While the last decade has shown improvement in terms of compassion, awareness and action for America's mentally ill, there have also been obvious and drastic failures.
Mental health patients without financial or family support are still being turfed out of hospitals, treated like criminals and being put on buses to other cities and states with nothing more than 24 hours worth of medication and a packed lunch.
The New York Times reported on Sept. 21, 2013 about the story of a mentally ill man named David Theisen.
Theisen was living in Las Vegas until he was picked up by authorities after he threatened suicide with a knife. He was sent to a psychiatric center for treatment.
But Theisen received no treatment. He was put on a bus with a small amount of medication and some food, bound for San Francisco. He was out of sight and out of mind, as far as the Nevada health system was concerned.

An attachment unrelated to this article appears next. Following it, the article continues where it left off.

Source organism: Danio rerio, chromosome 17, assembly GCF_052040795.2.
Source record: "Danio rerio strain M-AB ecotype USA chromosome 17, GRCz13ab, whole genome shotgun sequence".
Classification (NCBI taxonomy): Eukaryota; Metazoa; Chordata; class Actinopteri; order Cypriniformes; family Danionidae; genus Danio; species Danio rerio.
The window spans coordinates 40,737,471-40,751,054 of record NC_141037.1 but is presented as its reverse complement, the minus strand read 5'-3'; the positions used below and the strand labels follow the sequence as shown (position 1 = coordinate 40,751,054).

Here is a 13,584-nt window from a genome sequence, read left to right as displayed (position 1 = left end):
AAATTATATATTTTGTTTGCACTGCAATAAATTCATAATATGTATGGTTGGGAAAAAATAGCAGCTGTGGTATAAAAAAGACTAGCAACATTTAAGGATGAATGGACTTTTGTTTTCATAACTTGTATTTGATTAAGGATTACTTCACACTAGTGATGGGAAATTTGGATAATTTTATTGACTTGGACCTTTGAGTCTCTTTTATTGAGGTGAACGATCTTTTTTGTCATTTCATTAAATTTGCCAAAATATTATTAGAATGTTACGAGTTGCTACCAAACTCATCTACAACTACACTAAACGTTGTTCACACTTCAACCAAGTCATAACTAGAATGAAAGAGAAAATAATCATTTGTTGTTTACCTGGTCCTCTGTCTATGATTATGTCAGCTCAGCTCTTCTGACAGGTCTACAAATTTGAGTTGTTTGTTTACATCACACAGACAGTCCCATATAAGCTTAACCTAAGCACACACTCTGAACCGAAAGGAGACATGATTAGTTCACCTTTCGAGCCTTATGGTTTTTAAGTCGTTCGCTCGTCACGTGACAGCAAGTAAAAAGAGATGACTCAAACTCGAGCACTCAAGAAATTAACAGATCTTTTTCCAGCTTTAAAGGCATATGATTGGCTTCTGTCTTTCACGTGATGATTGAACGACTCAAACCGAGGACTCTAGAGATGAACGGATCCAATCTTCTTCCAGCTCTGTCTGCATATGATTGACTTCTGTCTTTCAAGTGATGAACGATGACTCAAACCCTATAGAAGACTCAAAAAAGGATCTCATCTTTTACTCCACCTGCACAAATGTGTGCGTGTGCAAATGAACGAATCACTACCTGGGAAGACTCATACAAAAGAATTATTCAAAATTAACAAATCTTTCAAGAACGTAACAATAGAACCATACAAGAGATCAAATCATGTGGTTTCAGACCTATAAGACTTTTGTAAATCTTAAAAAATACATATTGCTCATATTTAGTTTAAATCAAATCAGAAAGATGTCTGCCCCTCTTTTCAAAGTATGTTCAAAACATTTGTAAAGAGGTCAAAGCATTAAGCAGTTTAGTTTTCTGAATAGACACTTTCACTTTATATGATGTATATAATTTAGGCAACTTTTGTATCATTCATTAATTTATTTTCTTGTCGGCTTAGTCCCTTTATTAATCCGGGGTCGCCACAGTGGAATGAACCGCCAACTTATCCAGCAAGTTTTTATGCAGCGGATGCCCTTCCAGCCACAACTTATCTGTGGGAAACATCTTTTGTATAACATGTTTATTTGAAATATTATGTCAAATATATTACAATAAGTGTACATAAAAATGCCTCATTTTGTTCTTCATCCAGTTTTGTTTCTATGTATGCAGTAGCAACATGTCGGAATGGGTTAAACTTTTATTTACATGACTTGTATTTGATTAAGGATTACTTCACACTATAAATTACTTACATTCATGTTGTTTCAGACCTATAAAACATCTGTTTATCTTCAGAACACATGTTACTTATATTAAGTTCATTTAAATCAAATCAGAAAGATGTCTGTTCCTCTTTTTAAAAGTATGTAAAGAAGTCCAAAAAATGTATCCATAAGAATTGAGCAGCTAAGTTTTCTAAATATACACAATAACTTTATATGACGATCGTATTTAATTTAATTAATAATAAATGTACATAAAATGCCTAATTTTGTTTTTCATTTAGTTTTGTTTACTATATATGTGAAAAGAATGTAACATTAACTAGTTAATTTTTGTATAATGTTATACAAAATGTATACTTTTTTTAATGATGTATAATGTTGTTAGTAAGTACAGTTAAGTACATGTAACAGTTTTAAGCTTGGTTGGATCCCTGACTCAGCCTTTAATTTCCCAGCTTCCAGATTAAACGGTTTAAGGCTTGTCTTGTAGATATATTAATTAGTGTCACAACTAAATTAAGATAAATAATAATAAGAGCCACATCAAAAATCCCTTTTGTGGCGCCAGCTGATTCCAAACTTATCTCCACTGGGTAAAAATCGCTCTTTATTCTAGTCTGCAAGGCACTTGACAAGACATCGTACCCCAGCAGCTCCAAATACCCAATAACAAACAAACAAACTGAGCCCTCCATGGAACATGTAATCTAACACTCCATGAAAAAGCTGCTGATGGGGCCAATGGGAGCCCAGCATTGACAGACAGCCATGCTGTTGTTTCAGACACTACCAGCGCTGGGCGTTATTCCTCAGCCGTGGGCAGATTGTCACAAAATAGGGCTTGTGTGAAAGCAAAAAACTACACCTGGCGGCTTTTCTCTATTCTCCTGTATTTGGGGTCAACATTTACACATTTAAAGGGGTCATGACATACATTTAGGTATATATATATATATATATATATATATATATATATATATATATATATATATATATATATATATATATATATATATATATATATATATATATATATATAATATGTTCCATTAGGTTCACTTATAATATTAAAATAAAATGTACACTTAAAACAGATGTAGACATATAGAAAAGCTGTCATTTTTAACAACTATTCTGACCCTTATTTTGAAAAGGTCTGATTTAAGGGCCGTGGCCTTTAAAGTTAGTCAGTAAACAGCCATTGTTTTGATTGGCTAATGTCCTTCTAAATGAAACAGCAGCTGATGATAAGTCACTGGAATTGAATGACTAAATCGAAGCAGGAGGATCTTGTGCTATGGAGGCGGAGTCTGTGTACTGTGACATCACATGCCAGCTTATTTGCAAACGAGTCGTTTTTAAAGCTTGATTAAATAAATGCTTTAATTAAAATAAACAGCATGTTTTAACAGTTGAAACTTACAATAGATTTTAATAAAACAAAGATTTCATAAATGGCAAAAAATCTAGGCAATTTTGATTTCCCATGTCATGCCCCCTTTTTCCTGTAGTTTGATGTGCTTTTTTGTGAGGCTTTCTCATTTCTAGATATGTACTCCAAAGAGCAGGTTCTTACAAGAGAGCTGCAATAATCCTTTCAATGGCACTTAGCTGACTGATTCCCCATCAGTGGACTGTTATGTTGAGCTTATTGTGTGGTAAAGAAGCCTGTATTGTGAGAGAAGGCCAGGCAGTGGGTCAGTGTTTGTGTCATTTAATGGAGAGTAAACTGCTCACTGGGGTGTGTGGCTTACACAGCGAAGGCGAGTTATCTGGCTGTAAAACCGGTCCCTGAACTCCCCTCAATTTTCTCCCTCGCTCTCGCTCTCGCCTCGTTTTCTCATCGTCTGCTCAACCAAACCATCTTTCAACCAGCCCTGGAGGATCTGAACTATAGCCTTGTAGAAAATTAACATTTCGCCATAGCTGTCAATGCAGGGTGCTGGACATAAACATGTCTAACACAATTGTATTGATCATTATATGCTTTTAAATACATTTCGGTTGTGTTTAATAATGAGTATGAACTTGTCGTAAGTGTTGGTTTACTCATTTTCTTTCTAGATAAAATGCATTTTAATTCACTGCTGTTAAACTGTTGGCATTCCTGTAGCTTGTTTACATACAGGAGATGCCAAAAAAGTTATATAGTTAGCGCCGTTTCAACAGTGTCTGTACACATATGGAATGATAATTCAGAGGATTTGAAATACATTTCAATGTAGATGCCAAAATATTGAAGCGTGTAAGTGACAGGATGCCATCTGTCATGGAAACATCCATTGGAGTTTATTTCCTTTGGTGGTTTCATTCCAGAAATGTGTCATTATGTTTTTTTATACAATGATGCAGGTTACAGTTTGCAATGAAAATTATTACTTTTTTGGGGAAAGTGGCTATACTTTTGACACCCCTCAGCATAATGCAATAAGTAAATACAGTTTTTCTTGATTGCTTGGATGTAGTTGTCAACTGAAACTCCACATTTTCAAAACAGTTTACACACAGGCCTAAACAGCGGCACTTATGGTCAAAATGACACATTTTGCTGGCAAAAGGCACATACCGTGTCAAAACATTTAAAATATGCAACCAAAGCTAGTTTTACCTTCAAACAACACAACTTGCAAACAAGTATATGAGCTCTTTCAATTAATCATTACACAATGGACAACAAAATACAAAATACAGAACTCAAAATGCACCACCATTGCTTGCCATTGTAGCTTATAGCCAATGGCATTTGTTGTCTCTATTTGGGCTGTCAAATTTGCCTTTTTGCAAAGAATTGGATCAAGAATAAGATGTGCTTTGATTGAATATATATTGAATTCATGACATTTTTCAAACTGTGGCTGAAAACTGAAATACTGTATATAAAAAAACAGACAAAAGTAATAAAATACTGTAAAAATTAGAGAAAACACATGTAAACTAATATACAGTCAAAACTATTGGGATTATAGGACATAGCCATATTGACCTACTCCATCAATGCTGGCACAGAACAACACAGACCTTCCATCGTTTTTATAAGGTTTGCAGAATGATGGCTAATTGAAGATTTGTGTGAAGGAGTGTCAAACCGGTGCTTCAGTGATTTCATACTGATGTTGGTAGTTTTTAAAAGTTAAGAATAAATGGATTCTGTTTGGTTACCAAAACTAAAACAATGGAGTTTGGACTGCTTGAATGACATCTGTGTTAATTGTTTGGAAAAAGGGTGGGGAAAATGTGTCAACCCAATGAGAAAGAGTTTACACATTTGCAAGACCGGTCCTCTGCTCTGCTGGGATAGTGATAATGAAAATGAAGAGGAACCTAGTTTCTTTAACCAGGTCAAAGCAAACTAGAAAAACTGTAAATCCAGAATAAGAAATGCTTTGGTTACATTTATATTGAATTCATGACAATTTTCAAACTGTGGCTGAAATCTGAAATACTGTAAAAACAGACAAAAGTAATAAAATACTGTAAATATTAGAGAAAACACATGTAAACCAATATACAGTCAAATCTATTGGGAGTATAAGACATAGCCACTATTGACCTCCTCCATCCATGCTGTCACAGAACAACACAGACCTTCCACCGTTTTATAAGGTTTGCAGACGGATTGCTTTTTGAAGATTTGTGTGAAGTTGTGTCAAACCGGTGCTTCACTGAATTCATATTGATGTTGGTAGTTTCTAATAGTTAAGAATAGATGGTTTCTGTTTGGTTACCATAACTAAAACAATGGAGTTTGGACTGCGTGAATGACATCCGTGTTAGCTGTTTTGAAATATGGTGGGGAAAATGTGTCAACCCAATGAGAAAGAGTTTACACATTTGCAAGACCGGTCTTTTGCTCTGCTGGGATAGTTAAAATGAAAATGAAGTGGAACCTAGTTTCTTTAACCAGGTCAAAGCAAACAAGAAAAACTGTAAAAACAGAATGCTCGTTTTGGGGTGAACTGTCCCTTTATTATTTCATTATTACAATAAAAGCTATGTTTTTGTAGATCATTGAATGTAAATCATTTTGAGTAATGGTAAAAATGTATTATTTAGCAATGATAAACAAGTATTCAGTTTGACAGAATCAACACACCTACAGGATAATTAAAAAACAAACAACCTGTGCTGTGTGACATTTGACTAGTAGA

Once he got off the bus, he was homeless, with no source of income and no medication. He somehow survived with help from a shelter and miniscule welfare payments.
And now, with the help of San Francisco attorney Dennis Herrera, he and 24 others just like him are suing the state of Nevada for their actions. These twenty five mental health patients are not alone.
According to Herrera, in the last few years about 1500 mentally ill men and women were bussed all over the country by the Rawson-Neal Psychiatric Center in Nevada -- which is a State run facility -- as well as by other mental health centers. Herrera estimates that one-third of these people were shipped to California.
"“It’s horrifying,” Herrera said.
“I think we can all agree that our most vulnerable and at-risk people don’t deserve this sort of treatment: no meds, no medical care, a destination where they have no contacts and know no one.”
But what makes it “even more tragic,” Herrera said, “is that on top of the inhumane treatment, the State of Nevada was trying to have another jurisdiction shoulder the financial responsibility for caring for these people.”